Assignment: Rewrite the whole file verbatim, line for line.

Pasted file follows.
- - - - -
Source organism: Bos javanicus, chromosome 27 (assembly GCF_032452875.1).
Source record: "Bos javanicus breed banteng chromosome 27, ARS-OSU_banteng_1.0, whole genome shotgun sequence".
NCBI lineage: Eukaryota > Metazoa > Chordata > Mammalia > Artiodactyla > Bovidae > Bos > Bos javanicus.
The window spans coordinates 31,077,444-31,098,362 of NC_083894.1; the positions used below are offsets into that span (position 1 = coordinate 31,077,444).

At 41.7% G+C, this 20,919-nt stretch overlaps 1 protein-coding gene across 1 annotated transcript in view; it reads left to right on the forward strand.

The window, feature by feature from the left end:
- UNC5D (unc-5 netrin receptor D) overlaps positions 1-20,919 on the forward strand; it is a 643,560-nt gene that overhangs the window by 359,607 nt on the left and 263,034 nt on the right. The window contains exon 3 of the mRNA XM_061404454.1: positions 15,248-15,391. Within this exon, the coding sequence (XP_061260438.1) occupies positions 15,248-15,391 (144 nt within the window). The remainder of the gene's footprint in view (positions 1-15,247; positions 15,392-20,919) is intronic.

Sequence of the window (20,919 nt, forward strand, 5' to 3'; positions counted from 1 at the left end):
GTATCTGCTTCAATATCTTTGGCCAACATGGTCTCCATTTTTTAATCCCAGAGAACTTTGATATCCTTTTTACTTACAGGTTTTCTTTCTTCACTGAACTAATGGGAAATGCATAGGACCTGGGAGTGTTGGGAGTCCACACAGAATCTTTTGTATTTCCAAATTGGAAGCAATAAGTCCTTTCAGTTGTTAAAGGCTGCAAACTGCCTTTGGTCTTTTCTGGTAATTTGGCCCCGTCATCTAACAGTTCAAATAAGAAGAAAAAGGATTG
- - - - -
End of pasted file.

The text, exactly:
Source organism: Bos javanicus, chromosome 27 (assembly GCF_032452875.1).
Source record: "Bos javanicus breed banteng chromosome 27, ARS-OSU_banteng_1.0, whole genome shotgun sequence".
NCBI lineage: Eukaryota > Metazoa > Chordata > Mammalia > Artiodactyla > Bovidae > Bos > Bos javanicus.
The window spans coordinates 31,077,444-31,098,362 of NC_083894.1; the positions used below are offsets into that span (position 1 = coordinate 31,077,444).

At 41.7% G+C, this 20,919-nt stretch overlaps 1 protein-coding gene across 1 annotated transcript in view; it reads left to right on the forward strand.

The window, feature by feature from the left end:
- UNC5D (unc-5 netrin receptor D) overlaps positions 1-20,919 on the forward strand; it is a 643,560-nt gene that overhangs the window by 359,607 nt on the left and 263,034 nt on the right. The window contains exon 3 of the mRNA XM_061404454.1: positions 15,248-15,391. Within this exon, the coding sequence (XP_061260438.1) occupies positions 15,248-15,391 (144 nt within the window). The remainder of the gene's footprint in view (positions 1-15,247; positions 15,392-20,919) is intronic.

Sequence of the window (20,919 nt, forward strand, 5' to 3'; positions counted from 1 at the left end):
GTATCTGCTTCAATATCTTTGGCCAACATGGTCTCCATTTTTTAATCCCAGAGAACTTTGATATCCTTTTTACTTACAGGTTTTCTTTCTTCACTGAACTAATGGGAAATGCATAGGACCTGGGAGTGTTGGGAGTCCACACAGAATCTTTTGTATTTCCAAATTGGAAGCAATAAGTCCTTTCAGTTGTTAAAGGCTGCAAACTGCCTTTGGTCTTTTCTGGTAATTTGGCCCCGTCATCTAACAGTTCAAATAAGAAGAAAAAGGATTG